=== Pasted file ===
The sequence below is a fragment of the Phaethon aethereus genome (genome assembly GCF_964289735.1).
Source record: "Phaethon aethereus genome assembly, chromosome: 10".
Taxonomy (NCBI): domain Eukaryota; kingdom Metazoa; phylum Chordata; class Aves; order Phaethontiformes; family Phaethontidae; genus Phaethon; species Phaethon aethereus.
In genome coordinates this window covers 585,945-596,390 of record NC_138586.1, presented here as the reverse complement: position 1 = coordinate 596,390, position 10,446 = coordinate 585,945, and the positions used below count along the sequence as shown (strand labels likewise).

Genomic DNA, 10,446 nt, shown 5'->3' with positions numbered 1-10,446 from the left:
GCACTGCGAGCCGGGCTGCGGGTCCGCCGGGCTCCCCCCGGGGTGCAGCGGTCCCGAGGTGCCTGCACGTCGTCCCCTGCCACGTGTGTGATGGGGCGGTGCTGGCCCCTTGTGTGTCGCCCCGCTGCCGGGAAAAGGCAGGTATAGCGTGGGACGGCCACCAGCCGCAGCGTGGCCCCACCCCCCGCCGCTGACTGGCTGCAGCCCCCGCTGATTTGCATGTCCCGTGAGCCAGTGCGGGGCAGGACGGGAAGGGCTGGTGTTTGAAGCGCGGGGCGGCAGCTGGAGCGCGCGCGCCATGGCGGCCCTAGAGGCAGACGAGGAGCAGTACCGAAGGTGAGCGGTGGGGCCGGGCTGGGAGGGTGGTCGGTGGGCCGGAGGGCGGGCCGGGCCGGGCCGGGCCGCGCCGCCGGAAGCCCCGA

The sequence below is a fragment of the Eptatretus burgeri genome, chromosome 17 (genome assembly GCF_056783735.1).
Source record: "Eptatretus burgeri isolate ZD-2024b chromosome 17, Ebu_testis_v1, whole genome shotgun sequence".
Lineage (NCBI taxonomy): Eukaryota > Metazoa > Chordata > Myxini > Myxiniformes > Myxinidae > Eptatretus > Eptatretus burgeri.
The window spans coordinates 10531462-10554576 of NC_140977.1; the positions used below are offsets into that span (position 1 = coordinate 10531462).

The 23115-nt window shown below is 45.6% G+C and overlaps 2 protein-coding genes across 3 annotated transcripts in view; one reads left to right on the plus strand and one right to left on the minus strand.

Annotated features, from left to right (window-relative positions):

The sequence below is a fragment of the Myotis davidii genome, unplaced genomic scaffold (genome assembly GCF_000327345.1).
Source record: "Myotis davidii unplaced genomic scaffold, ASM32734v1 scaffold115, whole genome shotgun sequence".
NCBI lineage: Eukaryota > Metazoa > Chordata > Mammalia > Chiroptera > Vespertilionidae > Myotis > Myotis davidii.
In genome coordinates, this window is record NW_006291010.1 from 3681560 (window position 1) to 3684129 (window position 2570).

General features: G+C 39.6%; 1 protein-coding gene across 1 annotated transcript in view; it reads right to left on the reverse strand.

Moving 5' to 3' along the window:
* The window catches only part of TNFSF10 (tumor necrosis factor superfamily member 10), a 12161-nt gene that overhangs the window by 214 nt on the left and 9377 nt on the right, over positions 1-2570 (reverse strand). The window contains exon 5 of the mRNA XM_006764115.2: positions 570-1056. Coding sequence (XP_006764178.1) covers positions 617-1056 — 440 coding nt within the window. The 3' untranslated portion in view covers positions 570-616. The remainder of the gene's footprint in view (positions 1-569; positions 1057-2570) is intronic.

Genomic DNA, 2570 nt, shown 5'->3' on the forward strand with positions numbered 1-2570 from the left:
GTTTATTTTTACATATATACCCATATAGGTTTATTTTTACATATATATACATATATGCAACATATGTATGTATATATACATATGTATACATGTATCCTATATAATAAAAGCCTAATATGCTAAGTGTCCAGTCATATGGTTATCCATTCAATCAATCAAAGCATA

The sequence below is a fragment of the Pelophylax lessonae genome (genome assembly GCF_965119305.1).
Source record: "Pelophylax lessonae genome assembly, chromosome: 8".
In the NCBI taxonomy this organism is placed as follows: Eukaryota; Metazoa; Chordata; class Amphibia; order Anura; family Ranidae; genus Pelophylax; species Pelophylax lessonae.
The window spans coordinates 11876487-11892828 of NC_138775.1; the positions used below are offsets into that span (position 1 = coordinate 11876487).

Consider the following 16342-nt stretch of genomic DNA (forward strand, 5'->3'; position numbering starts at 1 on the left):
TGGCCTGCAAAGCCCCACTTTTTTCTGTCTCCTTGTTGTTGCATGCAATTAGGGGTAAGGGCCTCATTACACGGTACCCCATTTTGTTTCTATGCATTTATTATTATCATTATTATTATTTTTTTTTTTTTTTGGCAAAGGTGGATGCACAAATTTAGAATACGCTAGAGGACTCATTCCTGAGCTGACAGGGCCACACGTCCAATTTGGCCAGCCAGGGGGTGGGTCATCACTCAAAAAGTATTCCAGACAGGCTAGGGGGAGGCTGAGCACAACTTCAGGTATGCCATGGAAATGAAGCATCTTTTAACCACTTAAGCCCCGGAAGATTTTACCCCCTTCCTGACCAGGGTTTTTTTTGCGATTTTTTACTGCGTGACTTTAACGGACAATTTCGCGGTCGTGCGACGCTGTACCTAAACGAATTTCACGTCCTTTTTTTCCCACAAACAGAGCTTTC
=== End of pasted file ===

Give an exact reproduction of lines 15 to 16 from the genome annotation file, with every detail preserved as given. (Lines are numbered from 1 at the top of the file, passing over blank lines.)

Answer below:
NCBI lineage: Eukaryota > Metazoa > Chordata > Mammalia > Chiroptera > Vespertilionidae > Myotis > Myotis davidii.
In genome coordinates, this window is record NW_006291010.1 from 3681560 (window position 1) to 3684129 (window position 2570).